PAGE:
LAKE MACBRIDE— Spending the weekend with 25 or so environmental organizers and activists kept me busy, and engaged. Meeting new people and matching names with faces is important to any social justice effort, and the weekend did not disappoint in that regard.
Erin Pratt and Patty O’Keefe from Minnesota 350, and Erika Thorne of Training for Change arrived in Iowa Friday night, and led the workshop Saturday and Sunday. The focus of the workshop included planning strategic actions and campaigns, leadership skills, and tools for building a local team. The logistics were well organized, but the stars of the show were the Iowans who participated for part or all of the workshop. Old friendships were renewed, and new ones initiated. It was all good.
That said, it’s Monday, and the recurring, and ever present question, what’s next, needs answering… again.
Is there anyone on the planet that believes something positive will come from COP 19, the United Nations Framework Convention on Climate Change conference of the parties in Warsaw? The web page on decisions coming from the conference hopefully says, “decisions will be available shortly.” I doubt it.
In order for COP 19 to take substantial steps to mitigate the causes of global warming after Warsaw, the United States and other security council members have to lead. Ours is a country where a significant number of people are pro-life, anti-UN, anti-taxes, and tuned out to most of what the rest of the world does. Because of the influence of this small, but powerful minority view, the chances of the U.S. government leading this year are between slim and none.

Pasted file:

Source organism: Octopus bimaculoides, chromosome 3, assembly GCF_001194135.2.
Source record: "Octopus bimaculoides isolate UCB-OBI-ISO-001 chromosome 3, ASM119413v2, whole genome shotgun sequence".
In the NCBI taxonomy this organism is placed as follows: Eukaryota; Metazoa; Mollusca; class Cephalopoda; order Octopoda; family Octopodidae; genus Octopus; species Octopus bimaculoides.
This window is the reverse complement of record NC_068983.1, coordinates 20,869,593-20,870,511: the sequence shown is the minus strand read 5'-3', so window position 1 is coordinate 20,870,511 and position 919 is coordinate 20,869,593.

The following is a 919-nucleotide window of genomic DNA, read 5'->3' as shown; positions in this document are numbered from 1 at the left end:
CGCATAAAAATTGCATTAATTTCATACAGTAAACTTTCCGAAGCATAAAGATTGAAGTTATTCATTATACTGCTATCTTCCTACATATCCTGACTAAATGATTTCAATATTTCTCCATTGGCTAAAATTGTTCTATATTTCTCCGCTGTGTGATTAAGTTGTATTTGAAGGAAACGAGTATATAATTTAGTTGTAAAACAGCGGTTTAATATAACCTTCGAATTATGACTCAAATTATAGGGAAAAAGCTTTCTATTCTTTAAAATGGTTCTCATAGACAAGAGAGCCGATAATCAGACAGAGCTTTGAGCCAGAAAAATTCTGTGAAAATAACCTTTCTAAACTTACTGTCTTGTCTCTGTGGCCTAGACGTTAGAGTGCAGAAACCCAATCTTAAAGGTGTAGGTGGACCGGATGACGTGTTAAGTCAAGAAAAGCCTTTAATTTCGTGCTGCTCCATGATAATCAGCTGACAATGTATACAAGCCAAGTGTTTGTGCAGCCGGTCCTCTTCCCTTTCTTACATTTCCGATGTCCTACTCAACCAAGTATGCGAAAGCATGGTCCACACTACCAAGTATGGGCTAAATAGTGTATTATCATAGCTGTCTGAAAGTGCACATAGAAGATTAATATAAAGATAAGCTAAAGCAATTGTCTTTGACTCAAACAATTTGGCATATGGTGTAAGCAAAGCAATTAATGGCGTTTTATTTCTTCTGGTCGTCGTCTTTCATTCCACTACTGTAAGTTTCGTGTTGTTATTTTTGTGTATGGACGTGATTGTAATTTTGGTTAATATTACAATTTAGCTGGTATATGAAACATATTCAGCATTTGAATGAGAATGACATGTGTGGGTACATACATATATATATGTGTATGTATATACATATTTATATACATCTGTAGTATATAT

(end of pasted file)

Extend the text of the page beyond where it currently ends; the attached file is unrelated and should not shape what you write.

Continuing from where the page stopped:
A lot of the conversations at our workshop were around political influence to address climate change. Political change is important, but do we have time to implement a carbon tax and dividend, or to amend the U.S. Constitution to overturn Citizens United? Both seem to be good intentioned, but hopeless pursuits. Investing our time and resources in such endeavors occupies bandwidth that could be used for other needed activities, the most important of which is organizing and educating our communities about the existential threat to our way of life represented by greenhouse gas emissions. For me, some part of today will be working toward that end.